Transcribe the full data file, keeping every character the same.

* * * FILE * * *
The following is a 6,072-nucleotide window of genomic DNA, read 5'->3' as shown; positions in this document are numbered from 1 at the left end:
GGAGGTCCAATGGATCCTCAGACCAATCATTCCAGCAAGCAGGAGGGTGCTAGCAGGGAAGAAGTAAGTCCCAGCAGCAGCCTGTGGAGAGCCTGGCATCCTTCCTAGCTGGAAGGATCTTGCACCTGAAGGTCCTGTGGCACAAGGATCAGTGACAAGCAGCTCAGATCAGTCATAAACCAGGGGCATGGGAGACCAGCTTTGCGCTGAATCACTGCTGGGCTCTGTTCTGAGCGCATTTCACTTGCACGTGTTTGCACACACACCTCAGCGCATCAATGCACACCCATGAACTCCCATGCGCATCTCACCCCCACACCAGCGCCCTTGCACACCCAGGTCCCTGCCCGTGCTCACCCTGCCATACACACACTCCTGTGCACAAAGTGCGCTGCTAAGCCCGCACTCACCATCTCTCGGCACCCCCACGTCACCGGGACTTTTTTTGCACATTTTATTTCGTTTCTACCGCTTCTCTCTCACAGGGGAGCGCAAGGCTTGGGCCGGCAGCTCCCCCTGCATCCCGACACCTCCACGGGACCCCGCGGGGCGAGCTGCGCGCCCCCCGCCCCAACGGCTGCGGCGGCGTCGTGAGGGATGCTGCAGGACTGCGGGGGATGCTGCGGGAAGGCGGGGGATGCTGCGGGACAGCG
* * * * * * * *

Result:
The following is a 6,072-nucleotide window of genomic DNA, read 5'->3' as shown; positions in this document are numbered from 1 at the left end:
GGAGGTCCAATGGATCCTCAGACCAATCATTCCAGCAAGCAGGAGGGTGCTAGCAGGGAAGAAGTAAGTCCCAGCAGCAGCCTGTGGAGAGCCTGGCATCCTTCCTAGCTGGAAGGATCTTGCACCTGAAGGTCCTGTGGCACAAGGATCAGTGACAAGCAGCTCAGATCAGTCATAAACCAGGGGCATGGGAGACCAGCTTTGCGCTGAATCACTGCTGGGCTCTGTTCTGAGCGCATTTCACTTGCACGTGTTTGCACACACACCTCAGCGCATCAATGCACACCCATGAACTCCCATGCGCATCTCACCCCCACACCAGCGCCCTTGCACACCCAGGTCCCTGCCCGTGCTCACCCTGCCATACACACACTCCTGTGCACAAAGTGCGCTGCTAAGCCCGCACTCACCATCTCTCGGCACCCCCACGTCACCGGGACTTTTTTTGCACATTTTATTTCGTTTCTACCGCTTCTCTCTCACAGGGGAGCGCAAGGCTTGGGCCGGCAGCTCCCCCTGCATCCCGACACCTCCACGGGACCCCGCGGGGCGAGCTGCGCGCCCCCCGCCCCAACGGCTGCGGCGGCGTCGTGAGGGATGCTGCAGGACTGCGGGGGATGCTGCGGGAAGGCGGGGGATGCTGCGGGACAGCG